Through his films Yuta is able to filter his memories to only remember what he wants to about his mother and his own past. He’s dealing with his grief in his own way and filters the world around him through his smartphone. Most of the manga is drawn from the perspective of what the camera picks up, with everything else forgotten. We only get to see what Yuta films and there’s a sense that there’s more to the story than what we’re seeing. It feels very heartfelt, raw, and poignant.

Going into spoiler territory, so be warned and don’t read further if you don’t want anything given away, this is a manga that hits you with emotional gut punch after emotional gut punch. There are a few curveball moments in the story, with each one hitting hard. The film that Yuta made about his mother is very edited only showing the positive sides of her. She initially wanted him to film her recovery from the illness to make a documentary before things turned to the worse. Yuta’s father filmed her death in place of Yuta and when he shows Yuta the clip, it’s heart-breaking to read.

Goodbye, Eri is an excellent manga. It’s a very short read, with only 200 pages and a lot of that is light on dialogue. It can be read in about half an hour. Whether you’re a manga veteran or never picked up a volume before, this is really worth checking out. It’s very accessible and emotional. Tatsuki Fujimoto is writing great story after great story and this certainly eases the wait for the second part of Chainsaw Man.

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The Sadness – Film Review

Director: Rob Jabbaz

Writer: Rob Jabbaz

Starring: Berant Zhu, Regina Lei, Tzu-Chiang Wang

Rating: ★★★★

After being released in Taiwan last January and then appearing at international film festivals throughout 2021, Rob Jabbaz’s film The Sadness is now getting released on Shudder. The film is an all-out gore fest that doesn’t hold anything back and is set during a deadly pandemic where infected people lose all inhibitions and turn into essentially fast and violent zombies.

Jim (Berant Zhu) and Kat (Regina Lei) start their day as they normally would, with Jim dropping Kat off at the local train station. On his way back home, Jim goes to a local café, only to see one of the infected people attack the staff, he goes home to discover that the infection is widespread and heads out to find Kat, who at the same time is attacked on the train.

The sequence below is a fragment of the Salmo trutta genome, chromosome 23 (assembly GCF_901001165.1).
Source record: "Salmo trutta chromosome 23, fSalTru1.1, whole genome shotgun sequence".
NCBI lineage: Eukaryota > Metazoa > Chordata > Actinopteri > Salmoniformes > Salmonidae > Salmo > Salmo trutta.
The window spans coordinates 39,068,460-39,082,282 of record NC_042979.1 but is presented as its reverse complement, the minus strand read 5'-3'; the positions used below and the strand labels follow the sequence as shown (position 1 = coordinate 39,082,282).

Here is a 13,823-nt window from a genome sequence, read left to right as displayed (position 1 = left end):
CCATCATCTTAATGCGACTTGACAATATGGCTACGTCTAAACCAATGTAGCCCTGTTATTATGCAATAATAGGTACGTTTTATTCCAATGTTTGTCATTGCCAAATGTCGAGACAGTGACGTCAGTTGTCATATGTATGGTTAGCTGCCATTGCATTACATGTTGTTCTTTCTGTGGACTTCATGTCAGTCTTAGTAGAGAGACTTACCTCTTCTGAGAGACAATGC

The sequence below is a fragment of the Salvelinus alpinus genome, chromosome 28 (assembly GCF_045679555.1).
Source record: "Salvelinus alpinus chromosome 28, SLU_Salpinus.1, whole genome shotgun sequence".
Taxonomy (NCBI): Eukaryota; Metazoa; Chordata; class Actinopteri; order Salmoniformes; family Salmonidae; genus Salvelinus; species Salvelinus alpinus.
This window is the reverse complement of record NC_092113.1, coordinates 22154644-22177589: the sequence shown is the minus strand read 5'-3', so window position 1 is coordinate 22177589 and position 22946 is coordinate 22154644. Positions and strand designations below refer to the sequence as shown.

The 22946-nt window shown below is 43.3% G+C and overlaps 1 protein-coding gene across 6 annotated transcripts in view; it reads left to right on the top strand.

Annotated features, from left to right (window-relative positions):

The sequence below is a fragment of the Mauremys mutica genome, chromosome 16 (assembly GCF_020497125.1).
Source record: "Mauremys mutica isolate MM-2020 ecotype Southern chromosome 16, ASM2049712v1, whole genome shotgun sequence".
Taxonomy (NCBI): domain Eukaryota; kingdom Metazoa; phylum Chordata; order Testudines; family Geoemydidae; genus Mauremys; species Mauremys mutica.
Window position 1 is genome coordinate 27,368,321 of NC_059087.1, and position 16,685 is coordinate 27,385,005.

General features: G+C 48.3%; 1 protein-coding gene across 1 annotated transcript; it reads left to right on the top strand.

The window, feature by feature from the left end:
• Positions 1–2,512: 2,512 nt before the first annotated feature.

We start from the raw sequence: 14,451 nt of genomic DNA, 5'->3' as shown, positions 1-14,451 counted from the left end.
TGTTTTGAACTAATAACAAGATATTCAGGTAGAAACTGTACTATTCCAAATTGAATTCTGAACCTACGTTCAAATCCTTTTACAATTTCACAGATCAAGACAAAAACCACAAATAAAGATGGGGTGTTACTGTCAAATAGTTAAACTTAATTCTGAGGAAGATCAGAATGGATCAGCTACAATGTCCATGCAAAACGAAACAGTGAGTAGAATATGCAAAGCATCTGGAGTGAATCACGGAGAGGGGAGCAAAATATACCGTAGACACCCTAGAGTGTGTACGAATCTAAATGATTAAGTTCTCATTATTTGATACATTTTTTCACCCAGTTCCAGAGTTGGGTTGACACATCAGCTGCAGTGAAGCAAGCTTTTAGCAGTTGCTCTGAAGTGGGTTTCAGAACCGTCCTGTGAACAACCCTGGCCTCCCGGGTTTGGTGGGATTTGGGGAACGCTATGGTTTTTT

This film is definitely not going to be for everyone. Even some of the most dedicated of horror fans are going to wince and look away at certain points in this film. The gore is on another level. It’s bloody and brutal. Rob Jabbaz pushes everything to the extreme with a film that is very reminiscent of Gath Ennis’s comic series Crossed. Like the comic, every is made that much more horrific knowing that these are just infected people, there’s nothing other worldly or supernatural happening. To give just a little detail without spoiling the most gruesome moments, the film gruesomely shows ripping people’s faces off after pouring hot oil on them, poking out eyes with umbrellas, and a mass stabbing on the train. It also gets a lot worse than that at points, so probably best not to watch this one while eating.  The effects are simply fantastic and very convincing all the way through making everything that much more stomach churning.  

The first ten minutes of this film are stunning. It feels like a slow start, with small hints at what’s going to happen, and then without any warning it ramps everything up with bloody violence and doesn’t really let up until the last twenty minutes or so when the film starts to feel a little too long. The ending is good, but no where near as energetic as the opening. Even though the film focuses on Jim and Kat right from the start, it’s not a film that spends a lot of time building characters. You don’t really know them at all, but it’s still tense as they try to survive the outbreak. There’s just as much time spent with some brief social commentary about how the pandemic has been politicised and no one is listening to experts.

The Sadness is a brutal and sadistic film. If you aren’t put off by gore, then this is something for you. The effects are fantastic and the opening act is absolutely stunning, grabbing your attention straight away and you won’t be able to look away, even when you want to.  

The Sadness is available on Shudder from 12th May 2022

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Look Back in Anger – Film Review

Director: Tony Richardson

Writer: Nigel Kneale

Starring: Richard Burton, Claire Bloom, Mary Ure, and Edit Evans

Rating: ★★★★½

When John Osborne’s play Look Back in Anger first opened in 1956 it received an overwhelmingly negative reception from critics, with very few praising the play. Despite that it was an enormous commercial success and was an early example of a kitchen sink drama as well as marked the start of the angry young men movement in Britain (the term actually came from the Royal Court Theatre’s press officer to promote the play). The play was then adapted by screenwriter Nigel Kneale and director Tony Richardson into a film in 1959.

Look Back in Anger was the first film released from Woodfall Film Productions, which was founded by director Tony Richardson, John Osborne, and producer Harry Saltzman. Woodfall had been set up for the sole purpose of adapting Osborne’s play and would then go on to release a string of now classic and some of the most important films of British cinema.